U.S. Withdrawal From Iran Nuclear Deal A Milestone Or a Mistake

On May 8, Tuesday, US President Donald Trump pulled out of the Iran nuclear deal, formally known as Joint Comprehension Plan Of Action, JCPOA, making US’ position ‘uncertain’ in the world political affairs.

In his pronouncement, Mr. Trump declared the landmark deal to be “defective at its core,” a pact that was formed and signed by Iran and a group of world powers, including US, UK, France, and Germany, during Obama’s presidency.

According to Trump, this deal was strongly one-sided, which is failing to protect the US and its allies from the unpredictable “lunacy of an Iranian nuclear bomb- a weapon that will only endanger the survival of the Iranian regime.”

A framework of this agreement was formulated in 2015 which would lift the US and EU sanctions against Iran, freeing up several frozen assets and oil revenue, benefiting Iran with billions, and in turn, Iran would reduce its nuclear facilities and refrain from creating a nuclear weapon.

Though Iran has efficiently kept their end of the bargain, the US president still showed substantial lack of conviction and took this step.

Stating his fear of a nuclear outrage at the hands of the Iranian regime, Donald Trump said: If we do nothing, we know exactly what will happen.

New, powerful sanctions are said to be initiated immediately on the already struggling economy of the regime, with an imminent threat of “severe consequences” if Iran continues to pursue its nuclear aspirations.

“The United States could strongly sanction any nation that helps Iran in its quest for nuclear weapons,” he declared.

Trump justified his act with reasons; Iran continuously proving over time its violent nature, instigating terror across the Middle East, and supporting terrorist groups.

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This development caused an uproar. US allies, European countries in this agreement, expressed regret and did not support Trump’s decision for it was not one to be single-handedly carried out.
Hillary Clinton expressed her concerns regarding this, stating that this withdrawal has put America’s integrity and trustworthiness in the world at stake.

Iran reacted very angrily to this American betrayal. The Iranian parliamentarians flew into an outrage, lighting a paper US flag on fire, and shouting “Death to America.”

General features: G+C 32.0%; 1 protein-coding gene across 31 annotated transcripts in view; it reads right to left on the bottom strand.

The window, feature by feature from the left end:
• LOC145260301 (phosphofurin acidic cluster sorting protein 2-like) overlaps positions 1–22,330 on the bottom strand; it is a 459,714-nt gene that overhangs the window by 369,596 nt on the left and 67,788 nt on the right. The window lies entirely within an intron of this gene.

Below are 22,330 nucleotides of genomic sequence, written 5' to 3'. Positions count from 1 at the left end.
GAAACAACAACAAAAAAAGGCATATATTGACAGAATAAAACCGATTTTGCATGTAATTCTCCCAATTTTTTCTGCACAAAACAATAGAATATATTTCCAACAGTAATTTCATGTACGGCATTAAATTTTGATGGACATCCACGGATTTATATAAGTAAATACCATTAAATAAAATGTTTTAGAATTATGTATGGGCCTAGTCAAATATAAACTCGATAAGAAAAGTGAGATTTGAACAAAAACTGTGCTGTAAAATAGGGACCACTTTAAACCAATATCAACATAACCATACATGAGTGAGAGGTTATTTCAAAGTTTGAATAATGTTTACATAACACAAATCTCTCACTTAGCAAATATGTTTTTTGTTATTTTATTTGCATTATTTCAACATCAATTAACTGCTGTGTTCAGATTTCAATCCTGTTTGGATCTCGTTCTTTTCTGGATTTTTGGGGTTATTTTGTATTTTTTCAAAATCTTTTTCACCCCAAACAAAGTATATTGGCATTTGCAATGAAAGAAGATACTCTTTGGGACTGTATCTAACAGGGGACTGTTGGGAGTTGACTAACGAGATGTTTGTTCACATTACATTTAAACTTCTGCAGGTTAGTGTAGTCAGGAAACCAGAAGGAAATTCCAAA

The Iranian President Hassan Rouhani confirmed the continual of Iran nuclear deal. In a vehement reaction to the US pull out, he added: If Iran and other countries can’t agree on a way forward, Iran might start enriching uranium at uncapped levels.

It is an impending threat to the US as a repercussion of Trump’s bold, albeit impulsive decision.

Former President Barrack Obama commented on this new development, recognized it as “a serious mistake,” which could be a basis for war eruption in the Middle East. Similarly, Chuck Schumer, US Senator, criticized it although he had fought against the Iran nuclear deal during its formulation.

Other members of this pact, UK, France, and Germany expressed dire concerns about the withdrawal as well as Iranian economy’s future, and have come forward to salvage the deal. They are willing to “work on a widened accord.”

French Foreign Minister Jean-Yves Le Drian certified the JCPOA as “not dead” despite the US withdrawal. In an attempt to keep Iran from creating nuclear weapons, they want to negotiate with the Iranian leaders, having reinforced that Iran has been fully complying with the commitments thus nuclear-related sanctions should be lifted for the Iranian economy to thrive.

Even though the pact members have provided a credible amount of consolation, Iranian leaders are still skeptical.

Rouhani said Europe had an “insufficient opportunity” to save the deal, while the supreme leader of Iran, Ayatollah Ali Khameini explicitly articulated his distrust for UK, France or Germany. Furthermore, he commented, “I said many times from the first day. Don’t trust America.”

While an inordinate amount of disapproval is being aimed at this uncoordinated decision, supporters are pleased, claiming it to be an assertion of “America ruling again.” Many are praising Trump for finally resolving a grave mistake conducted by his predecessor, Obama, which included handing out billions to the Iranian regime in the name of Iran Nuclear Deal.

US other allies in the Middle East are fervently applauding Trump’s decision. Allies that include Saudi Arabia, Bahrain, UAE, and Israel, while acknowledging sanctions as the best way to block Iran’s unpredictable, violent activities.

Though it has been only a day since this declaration, it has already insinuated an air of hostility in the Middle East. Especially Israel’s leaders are leery since then, putting their country on high alert.
Iran’s economy is expected to receive a mighty low blow eventually, solely due to the US walkout of the nuclear deal. Oil export would be devastated.

Business opportunities and tourism rate would go down dramatically, undermining every inch of progress made by the Iranians to date. It’s a significant threat to Iran’s international trade relationships and national banking system. Thus overall Iranian economy would be crippled in time.

How Iran deals with this adversity; whether it chooses to go down the nuclear road or to welcome negotiations, is still in question.

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